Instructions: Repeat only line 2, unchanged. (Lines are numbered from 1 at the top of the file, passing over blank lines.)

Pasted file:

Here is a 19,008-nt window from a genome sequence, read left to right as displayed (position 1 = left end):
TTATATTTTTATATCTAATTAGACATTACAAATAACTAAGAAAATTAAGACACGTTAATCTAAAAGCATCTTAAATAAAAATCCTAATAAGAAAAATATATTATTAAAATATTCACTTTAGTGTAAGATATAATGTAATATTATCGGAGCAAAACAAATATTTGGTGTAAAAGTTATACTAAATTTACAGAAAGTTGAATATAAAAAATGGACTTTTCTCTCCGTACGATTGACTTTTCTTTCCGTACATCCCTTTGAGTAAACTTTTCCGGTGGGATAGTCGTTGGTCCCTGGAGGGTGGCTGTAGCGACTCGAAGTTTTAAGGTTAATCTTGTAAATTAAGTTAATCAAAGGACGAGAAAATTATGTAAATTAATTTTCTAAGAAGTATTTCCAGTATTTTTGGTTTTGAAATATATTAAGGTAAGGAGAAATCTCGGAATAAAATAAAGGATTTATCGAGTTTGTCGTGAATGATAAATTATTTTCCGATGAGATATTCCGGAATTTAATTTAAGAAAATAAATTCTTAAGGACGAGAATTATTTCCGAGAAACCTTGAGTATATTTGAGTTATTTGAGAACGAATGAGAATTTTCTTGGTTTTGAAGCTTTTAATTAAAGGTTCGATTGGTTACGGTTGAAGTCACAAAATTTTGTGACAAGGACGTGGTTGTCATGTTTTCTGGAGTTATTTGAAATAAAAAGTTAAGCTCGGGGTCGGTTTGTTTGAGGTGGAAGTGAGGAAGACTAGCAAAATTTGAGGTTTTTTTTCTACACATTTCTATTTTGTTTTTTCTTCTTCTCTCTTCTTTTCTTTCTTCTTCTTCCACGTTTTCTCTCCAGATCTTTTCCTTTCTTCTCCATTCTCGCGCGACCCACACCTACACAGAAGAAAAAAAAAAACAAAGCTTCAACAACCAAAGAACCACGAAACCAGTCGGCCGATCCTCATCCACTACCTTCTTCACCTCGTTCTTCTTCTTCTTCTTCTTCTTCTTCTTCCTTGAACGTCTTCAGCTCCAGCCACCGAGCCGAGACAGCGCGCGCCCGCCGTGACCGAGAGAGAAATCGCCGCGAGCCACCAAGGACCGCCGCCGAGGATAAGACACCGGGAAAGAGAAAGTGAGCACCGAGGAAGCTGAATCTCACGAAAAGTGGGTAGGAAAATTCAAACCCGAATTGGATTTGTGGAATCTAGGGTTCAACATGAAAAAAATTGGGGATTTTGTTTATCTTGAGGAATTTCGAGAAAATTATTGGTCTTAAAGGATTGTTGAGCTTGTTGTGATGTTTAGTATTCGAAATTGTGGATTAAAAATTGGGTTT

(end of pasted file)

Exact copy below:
TTATATTTTTATATCTAATTAGACATTACAAATAACTAAGAAAATTAAGACACGTTAATCTAAAAGCATCTTAAATAAAAATCCTAATAAGAAAAATATATTATTAAAATATTCACTTTAGTGTAAGATATAATGTAATATTATCGGAGCAAAACAAATATTTGGTGTAAAAGTTATACTAAATTTACAGAAAGTTGAATATAAAAAATGGACTTTTCTCTCCGTACGATTGACTTTTCTTTCCGTACATCCCTTTGAGTAAACTTTTCCGGTGGGATAGTCGTTGGTCCCTGGAGGGTGGCTGTAGCGACTCGAAGTTTTAAGGTTAATCTTGTAAATTAAGTTAATCAAAGGACGAGAAAATTATGTAAATTAATTTTCTAAGAAGTATTTCCAGTATTTTTGGTTTTGAAATATATTAAGGTAAGGAGAAATCTCGGAATAAAATAAAGGATTTATCGAGTTTGTCGTGAATGATAAATTATTTTCCGATGAGATATTCCGGAATTTAATTTAAGAAAATAAATTCTTAAGGACGAGAATTATTTCCGAGAAACCTTGAGTATATTTGAGTTATTTGAGAACGAATGAGAATTTTCTTGGTTTTGAAGCTTTTAATTAAAGGTTCGATTGGTTACGGTTGAAGTCACAAAATTTTGTGACAAGGACGTGGTTGTCATGTTTTCTGGAGTTATTTGAAATAAAAAGTTAAGCTCGGGGTCGGTTTGTTTGAGGTGGAAGTGAGGAAGACTAGCAAAATTTGAGGTTTTTTTTCTACACATTTCTATTTTGTTTTTTCTTCTTCTCTCTTCTTTTCTTTCTTCTTCTTCCACGTTTTCTCTCCAGATCTTTTCCTTTCTTCTCCATTCTCGCGCGACCCACACCTACACAGAAGAAAAAAAAAAACAAAGCTTCAACAACCAAAGAACCACGAAACCAGTCGGCCGATCCTCATCCACTACCTTCTTCACCTCGTTCTTCTTCTTCTTCTTCTTCTTCTTCTTCCTTGAACGTCTTCAGCTCCAGCCACCGAGCCGAGACAGCGCGCGCCCGCCGTGACCGAGAGAGAAATCGCCGCGAGCCACCAAGGACCGCCGCCGAGGATAAGACACCGGGAAAGAGAAAGTGAGCACCGAGGAAGCTGAATCTCACGAAAAGTGGGTAGGAAAATTCAAACCCGAATTGGATTTGTGGAATCTAGGGTTCAACATGAAAAAAATTGGGGATTTTGTTTATCTTGAGGAATTTCGAGAAAATTATTGGTCTTAAAGGATTGTTGAGCTTGTTGTGATGTTTAGTATTCGAAATTGTGGATTAAAAATTGGGTTT